Stupman, Wilhelm (16th century)

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Wilhelm Stupman(n), also called Mottencop (Mottencoup), a glazier, was one of the first Anabaptists in and around Aachen, Germany. According to a letter of 16 August (not July 16, as stated in ME I, 1), 1533, by Duke John III of Jülich to the Catholic bishop of Liége, Stupman, who had been banished from Aachen, had founded at Aachen, Maastricht, and Liége "special sects," which they (that is, the Anabaptists) called congregations; they called themselves "christliche broeder." About the activity of Stupman, who apparently was very influential, further information is lacking.


Bax, W. Het Protestantisme in het Bisdom Luik . . . 1. The Hague, 1937: 74 f.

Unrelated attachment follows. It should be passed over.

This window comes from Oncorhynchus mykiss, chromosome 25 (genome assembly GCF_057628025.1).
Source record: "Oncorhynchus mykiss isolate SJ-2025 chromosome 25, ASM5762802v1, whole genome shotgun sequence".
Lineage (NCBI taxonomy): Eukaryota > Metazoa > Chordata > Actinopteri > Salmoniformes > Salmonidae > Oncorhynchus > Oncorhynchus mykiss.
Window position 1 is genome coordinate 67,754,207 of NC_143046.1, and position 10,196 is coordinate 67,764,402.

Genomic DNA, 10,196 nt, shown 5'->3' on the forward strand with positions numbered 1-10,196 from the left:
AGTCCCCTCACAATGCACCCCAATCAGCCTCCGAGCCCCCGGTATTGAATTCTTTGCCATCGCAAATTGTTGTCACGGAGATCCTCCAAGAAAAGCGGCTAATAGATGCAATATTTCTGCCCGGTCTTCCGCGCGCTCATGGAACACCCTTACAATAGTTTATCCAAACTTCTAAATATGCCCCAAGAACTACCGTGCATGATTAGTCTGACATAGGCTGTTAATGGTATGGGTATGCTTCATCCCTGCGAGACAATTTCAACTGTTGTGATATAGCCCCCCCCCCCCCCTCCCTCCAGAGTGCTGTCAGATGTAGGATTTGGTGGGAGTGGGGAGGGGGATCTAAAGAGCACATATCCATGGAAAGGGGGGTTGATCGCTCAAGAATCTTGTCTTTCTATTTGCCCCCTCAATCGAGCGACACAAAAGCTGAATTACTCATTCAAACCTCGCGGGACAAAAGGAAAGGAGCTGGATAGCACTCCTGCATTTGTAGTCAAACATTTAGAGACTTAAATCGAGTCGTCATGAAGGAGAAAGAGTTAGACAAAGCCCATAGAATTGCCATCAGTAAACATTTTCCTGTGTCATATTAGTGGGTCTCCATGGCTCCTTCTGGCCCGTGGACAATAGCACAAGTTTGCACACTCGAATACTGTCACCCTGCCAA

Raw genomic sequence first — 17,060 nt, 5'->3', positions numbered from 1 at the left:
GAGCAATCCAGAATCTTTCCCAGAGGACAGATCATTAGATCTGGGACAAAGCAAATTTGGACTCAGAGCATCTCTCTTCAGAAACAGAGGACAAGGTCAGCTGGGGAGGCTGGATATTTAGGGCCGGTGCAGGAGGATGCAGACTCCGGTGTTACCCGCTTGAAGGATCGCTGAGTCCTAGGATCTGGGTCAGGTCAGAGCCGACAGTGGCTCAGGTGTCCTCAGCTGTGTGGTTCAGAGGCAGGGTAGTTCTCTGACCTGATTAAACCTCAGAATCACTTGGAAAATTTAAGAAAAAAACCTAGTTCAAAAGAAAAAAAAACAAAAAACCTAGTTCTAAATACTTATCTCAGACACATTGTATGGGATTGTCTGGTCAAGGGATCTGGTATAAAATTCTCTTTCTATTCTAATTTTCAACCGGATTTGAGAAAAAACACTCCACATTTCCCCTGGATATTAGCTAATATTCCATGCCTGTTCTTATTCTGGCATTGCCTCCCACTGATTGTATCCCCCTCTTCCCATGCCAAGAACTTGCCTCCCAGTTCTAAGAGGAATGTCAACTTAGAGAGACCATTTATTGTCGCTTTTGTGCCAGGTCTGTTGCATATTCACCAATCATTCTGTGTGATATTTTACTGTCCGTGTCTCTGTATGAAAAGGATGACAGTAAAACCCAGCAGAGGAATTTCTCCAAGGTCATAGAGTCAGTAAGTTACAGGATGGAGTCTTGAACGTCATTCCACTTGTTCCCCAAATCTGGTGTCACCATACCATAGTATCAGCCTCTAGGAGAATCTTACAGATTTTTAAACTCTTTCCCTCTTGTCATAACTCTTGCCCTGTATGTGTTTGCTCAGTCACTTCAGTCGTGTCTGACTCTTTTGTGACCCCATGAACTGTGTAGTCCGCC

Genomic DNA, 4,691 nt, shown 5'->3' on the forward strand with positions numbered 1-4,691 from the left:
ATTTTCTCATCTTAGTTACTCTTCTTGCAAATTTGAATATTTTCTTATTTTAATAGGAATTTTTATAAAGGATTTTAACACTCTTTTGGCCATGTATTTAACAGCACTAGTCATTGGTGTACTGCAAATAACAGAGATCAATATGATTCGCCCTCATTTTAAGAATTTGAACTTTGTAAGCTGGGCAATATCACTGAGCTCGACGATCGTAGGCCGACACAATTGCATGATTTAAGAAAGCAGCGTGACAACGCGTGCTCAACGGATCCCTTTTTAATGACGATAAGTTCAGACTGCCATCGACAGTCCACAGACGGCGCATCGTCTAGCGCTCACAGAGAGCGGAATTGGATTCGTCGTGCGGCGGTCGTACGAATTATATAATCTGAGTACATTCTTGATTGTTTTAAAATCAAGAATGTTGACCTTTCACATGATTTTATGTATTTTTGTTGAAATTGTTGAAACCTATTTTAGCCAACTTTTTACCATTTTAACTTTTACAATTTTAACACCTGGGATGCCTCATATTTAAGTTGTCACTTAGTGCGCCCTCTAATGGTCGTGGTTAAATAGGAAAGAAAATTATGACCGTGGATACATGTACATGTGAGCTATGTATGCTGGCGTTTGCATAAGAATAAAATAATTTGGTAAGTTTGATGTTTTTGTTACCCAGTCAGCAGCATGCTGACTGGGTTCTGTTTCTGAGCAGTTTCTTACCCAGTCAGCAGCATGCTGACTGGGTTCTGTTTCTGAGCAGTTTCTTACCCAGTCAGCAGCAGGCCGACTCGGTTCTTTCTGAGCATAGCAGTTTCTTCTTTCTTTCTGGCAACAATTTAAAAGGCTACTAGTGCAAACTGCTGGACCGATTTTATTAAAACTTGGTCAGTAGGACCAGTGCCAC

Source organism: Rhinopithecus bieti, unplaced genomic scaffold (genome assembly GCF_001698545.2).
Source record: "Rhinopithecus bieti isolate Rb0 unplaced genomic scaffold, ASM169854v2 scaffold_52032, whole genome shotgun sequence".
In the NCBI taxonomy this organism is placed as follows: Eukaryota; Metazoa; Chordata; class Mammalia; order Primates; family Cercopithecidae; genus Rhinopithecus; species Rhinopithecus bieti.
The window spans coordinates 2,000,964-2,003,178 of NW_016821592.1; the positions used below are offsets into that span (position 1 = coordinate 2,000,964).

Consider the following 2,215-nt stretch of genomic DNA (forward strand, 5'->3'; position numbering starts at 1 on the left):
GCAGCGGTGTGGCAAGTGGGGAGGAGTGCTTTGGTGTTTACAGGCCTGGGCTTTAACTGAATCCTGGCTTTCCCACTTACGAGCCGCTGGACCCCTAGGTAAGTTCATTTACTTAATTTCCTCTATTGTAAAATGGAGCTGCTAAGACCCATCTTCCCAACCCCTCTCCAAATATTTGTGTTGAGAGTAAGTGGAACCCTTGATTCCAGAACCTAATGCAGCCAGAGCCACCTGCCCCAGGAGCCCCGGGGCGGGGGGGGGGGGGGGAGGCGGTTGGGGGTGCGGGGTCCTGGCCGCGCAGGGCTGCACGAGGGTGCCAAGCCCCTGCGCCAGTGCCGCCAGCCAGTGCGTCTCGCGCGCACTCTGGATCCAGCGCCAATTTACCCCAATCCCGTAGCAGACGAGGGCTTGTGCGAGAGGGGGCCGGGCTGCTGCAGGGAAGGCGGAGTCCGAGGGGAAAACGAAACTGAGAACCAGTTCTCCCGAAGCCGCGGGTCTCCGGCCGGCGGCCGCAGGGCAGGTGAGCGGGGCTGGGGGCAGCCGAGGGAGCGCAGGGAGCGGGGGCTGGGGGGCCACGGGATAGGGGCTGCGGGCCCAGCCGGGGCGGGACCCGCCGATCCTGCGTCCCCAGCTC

Author(s) Nanne van der Zijpp
Date Published 1959

Cite This Article

MLA style

van der Zijpp, Nanne. "Stupman, Wilhelm (16th century)." Global Anabaptist Mennonite Encyclopedia Online. 1959. Web. 21 Feb 2018.,_Wilhelm_(16th_century)&oldid=96628.

APA style

van der Zijpp, Nanne. (1959). Stupman, Wilhelm (16th century). Global Anabaptist Mennonite Encyclopedia Online. Retrieved 21 February 2018, from,_Wilhelm_(16th_century)&oldid=96628.


Adapted by permission of Herald Press, Harrisonburg, Virginia, from Mennonite Encyclopedia, Vol. 4, p. 650. All rights reserved.

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